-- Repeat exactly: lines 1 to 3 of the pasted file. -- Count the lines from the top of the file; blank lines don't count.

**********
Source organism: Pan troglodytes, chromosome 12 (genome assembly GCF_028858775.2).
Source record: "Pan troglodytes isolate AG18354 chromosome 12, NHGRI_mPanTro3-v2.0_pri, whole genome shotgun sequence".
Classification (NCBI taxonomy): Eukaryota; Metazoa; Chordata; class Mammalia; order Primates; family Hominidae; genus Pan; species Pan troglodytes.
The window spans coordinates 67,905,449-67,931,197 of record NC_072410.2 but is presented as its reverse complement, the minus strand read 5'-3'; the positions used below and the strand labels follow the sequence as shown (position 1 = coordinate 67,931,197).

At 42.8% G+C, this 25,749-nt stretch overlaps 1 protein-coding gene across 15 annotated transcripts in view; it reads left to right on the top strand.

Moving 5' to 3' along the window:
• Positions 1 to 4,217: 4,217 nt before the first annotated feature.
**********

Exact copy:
Source organism: Pan troglodytes, chromosome 12 (genome assembly GCF_028858775.2).
Source record: "Pan troglodytes isolate AG18354 chromosome 12, NHGRI_mPanTro3-v2.0_pri, whole genome shotgun sequence".
Classification (NCBI taxonomy): Eukaryota; Metazoa; Chordata; class Mammalia; order Primates; family Hominidae; genus Pan; species Pan troglodytes.